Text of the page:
Waatea News Update

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Location: Auckland, New Zealand

Thursday, March 25, 2010

PM mourns Lady Raiha Mahuta

Hundreds of mourners braved cold and rain this morning as they answered the call onto Huntly's Waahi marae to pay their respects to Lady Raiha Mahuta who died yesterday aged 67.

Radio Waatea's Tainui reporter Mania Clarke attending the tangi says Prime Minister John Key who meet with Lady Raiha and Tainui leader Tukoroirangi Morgan only last Friday hit a special chord when he spoke on the paepae.


Maori are being offered scholarships to study for one of the most prestigeous MBA degrees in the world.

Cransfield School of Management in the UK says the two $30,000 scholarships will cover almost half the fees of the year's study.

New Zealand's Alumni Representative David Ryan says the university which has traditional encouraged students from around the world to undertake its Master of Business Administration degrees was highly receptive when he put forward the idea of the Maori scholarships.

He says it could be a way for iwi to train up the next generation of managers of tribal assets.

Applications for next year close in May.


New Zealand on Air is calling on the services of a number of successful Maori broadcasters to review the impact of the mainstream Maori programmes it funds.

Broadcasters Stacey Morrison, Hinewehi Mohi and Scotty Morrison will work with the Tim Thorpe Consulting group to research Maori shows made primarily in English for a general audience.

Ms Morrison says it's important for New Zealand On Air to see what impact their funding decisions have on the audience.

They will report back to NZ on Air mid-year.


The manager of the Maori action plan for the Alcohol Advisory Council says a hui on the relationship between Alcohol and Violence in Wellington yesterday reached the inevitable conclusion that the drinking age and price of booze must go up but the number of liquour outlets down.

Gilbert Taurua says the experts present including addiction expert Doug Sellman, police Commissioner Howard Broad, and the principal Judge of the Youth Court, Andrew Beecroft were firmly of the view that such action is needed to effect real change.

He says Maori are all to quick to buy into the alcohol industry's slick marketing campaigns and work is going on in South Auckland to map the relationship between alcohol abuse and violence.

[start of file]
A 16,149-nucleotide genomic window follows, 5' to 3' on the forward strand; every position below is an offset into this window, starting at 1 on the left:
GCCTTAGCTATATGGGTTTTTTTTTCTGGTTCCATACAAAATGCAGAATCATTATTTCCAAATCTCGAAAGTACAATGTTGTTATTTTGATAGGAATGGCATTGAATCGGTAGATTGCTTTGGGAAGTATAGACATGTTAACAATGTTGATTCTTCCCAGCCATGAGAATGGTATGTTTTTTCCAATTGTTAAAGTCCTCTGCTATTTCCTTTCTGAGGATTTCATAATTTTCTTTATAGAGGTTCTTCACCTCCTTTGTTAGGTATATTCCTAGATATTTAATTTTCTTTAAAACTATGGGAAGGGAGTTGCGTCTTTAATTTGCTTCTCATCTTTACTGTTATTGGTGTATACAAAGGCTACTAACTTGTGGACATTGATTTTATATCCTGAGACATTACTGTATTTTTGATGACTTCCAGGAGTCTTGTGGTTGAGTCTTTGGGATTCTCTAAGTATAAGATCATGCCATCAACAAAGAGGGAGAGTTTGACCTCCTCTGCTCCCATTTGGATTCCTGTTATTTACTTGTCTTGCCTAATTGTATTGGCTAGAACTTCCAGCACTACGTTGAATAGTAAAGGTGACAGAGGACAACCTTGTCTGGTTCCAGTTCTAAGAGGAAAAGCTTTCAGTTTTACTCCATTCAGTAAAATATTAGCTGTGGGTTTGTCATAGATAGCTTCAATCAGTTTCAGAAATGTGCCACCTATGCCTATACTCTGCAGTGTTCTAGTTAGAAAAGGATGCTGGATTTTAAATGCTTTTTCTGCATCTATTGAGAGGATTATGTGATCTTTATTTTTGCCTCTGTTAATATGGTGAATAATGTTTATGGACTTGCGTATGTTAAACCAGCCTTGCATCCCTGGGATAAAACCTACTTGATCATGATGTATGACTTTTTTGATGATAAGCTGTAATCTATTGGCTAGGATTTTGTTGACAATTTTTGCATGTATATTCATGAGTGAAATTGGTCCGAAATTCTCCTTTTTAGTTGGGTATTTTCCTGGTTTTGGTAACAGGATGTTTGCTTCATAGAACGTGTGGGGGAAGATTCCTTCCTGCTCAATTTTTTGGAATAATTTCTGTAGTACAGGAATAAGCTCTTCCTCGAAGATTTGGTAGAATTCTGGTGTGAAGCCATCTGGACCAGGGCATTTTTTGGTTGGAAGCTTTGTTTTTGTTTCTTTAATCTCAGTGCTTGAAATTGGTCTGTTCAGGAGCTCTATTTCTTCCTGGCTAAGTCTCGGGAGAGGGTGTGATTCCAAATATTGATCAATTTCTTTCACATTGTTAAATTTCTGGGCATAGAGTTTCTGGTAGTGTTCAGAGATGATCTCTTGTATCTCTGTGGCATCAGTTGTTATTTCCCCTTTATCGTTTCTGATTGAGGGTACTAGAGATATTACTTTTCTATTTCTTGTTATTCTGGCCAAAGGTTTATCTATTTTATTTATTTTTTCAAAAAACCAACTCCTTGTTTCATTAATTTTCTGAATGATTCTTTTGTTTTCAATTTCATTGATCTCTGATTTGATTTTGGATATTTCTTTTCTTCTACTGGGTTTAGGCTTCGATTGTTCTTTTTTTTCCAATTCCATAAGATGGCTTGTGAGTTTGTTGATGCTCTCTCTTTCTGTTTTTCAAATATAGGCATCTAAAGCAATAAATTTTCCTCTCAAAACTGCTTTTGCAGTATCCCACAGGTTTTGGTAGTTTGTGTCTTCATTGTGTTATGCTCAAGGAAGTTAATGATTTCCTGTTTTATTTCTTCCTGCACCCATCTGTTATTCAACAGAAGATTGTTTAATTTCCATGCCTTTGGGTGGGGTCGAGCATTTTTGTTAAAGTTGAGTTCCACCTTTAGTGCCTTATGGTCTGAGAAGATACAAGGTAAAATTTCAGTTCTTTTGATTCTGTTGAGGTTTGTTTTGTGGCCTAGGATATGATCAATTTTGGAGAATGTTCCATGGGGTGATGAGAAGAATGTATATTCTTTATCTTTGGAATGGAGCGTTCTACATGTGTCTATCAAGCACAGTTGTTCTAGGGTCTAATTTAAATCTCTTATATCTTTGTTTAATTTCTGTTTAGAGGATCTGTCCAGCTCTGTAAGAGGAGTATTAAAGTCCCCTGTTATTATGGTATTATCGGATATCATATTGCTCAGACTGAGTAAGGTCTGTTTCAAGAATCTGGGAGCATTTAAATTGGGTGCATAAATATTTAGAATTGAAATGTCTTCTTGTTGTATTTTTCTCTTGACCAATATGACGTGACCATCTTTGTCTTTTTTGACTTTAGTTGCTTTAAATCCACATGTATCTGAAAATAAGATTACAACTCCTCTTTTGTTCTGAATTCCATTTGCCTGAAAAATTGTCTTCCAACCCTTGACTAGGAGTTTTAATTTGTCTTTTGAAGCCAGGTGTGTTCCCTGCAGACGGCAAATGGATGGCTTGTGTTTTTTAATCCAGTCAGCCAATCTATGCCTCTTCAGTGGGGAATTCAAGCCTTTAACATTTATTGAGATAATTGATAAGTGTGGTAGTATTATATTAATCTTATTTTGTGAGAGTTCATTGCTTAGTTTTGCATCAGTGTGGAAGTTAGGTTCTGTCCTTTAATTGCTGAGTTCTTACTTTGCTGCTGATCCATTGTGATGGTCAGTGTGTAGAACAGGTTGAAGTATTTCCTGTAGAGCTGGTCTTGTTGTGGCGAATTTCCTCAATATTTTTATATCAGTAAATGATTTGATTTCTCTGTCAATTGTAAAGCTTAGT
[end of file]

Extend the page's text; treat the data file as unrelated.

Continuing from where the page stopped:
Gilbert Taurua says the alcohol problem is nationwide not just in South Auckland.


Peter Turei, from Nga Aho Whakaari - Maori working in film, video and television, says the critical praise for Taika Waititi’s new film Boy shows there's an international appetite for well-told Maori stories.

He believes there's no shortage of Maori writers with good ideas.

Mr Turei is hoping there will be a similar gem amongst the scripts put forward to Te Paepae Ataata... a group of senior Maori filmmakers who mentor and fund and oversee Maori films on behalf of the NZ Film Commission.

He says almost 20 scripts have been submitted already, so the aim now is to create an environment some of those films can be made.

The long term aim has got to be a reo Maori film winning the best foreign language movie at some future Oscars.


Two Maori women who raised their children as solo parents are sparring across the parliamentary divide.

Following her introduction of legislation yesterday forcing single parents whose children reach the age of 6 to seek work social development minister Paula Bennett has come in for harsh criticism from Greens co-leader Meteria Turei.

Ms Turei says while she has not forgotten what is was like to be a solo parent on the domestic purposes benefit Paula Bennett obviously has in the way she is now attacking young mothers.

She says Paula Bennett's proposal is suggesting that beneficiaries are dodgy at heart when nothing is further from the truth with there being absolutely no evidence of systemic fraud but plenty that there are not jobs available.


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